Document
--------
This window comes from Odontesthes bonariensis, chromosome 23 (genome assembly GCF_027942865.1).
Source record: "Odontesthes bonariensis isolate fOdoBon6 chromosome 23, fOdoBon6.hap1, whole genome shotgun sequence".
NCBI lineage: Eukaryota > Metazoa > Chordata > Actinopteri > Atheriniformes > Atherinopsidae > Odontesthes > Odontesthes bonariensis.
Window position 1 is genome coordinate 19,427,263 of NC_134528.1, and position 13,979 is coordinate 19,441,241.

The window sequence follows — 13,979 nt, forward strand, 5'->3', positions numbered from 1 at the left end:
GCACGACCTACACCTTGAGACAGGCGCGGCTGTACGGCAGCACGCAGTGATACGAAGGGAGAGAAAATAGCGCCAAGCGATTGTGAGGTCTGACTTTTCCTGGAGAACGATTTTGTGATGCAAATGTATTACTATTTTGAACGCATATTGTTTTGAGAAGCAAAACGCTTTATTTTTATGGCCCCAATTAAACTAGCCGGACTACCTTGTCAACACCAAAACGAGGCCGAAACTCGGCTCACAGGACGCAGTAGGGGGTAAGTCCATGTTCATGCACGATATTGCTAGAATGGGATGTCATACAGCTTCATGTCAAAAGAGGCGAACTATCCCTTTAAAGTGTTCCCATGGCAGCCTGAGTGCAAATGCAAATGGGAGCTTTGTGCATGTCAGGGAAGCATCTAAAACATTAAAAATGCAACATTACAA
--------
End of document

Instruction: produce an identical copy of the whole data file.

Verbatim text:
This window comes from Odontesthes bonariensis, chromosome 23 (genome assembly GCF_027942865.1).
Source record: "Odontesthes bonariensis isolate fOdoBon6 chromosome 23, fOdoBon6.hap1, whole genome shotgun sequence".
NCBI lineage: Eukaryota > Metazoa > Chordata > Actinopteri > Atheriniformes > Atherinopsidae > Odontesthes > Odontesthes bonariensis.
Window position 1 is genome coordinate 19,427,263 of NC_134528.1, and position 13,979 is coordinate 19,441,241.

The window sequence follows — 13,979 nt, forward strand, 5'->3', positions numbered from 1 at the left end:
GCACGACCTACACCTTGAGACAGGCGCGGCTGTACGGCAGCACGCAGTGATACGAAGGGAGAGAAAATAGCGCCAAGCGATTGTGAGGTCTGACTTTTCCTGGAGAACGATTTTGTGATGCAAATGTATTACTATTTTGAACGCATATTGTTTTGAGAAGCAAAACGCTTTATTTTTATGGCCCCAATTAAACTAGCCGGACTACCTTGTCAACACCAAAACGAGGCCGAAACTCGGCTCACAGGACGCAGTAGGGGGTAAGTCCATGTTCATGCACGATATTGCTAGAATGGGATGTCATACAGCTTCATGTCAAAAGAGGCGAACTATCCCTTTAAAGTGTTCCCATGGCAGCCTGAGTGCAAATGCAAATGGGAGCTTTGTGCATGTCAGGGAAGCATCTAAAACATTAAAAATGCAACATTACAA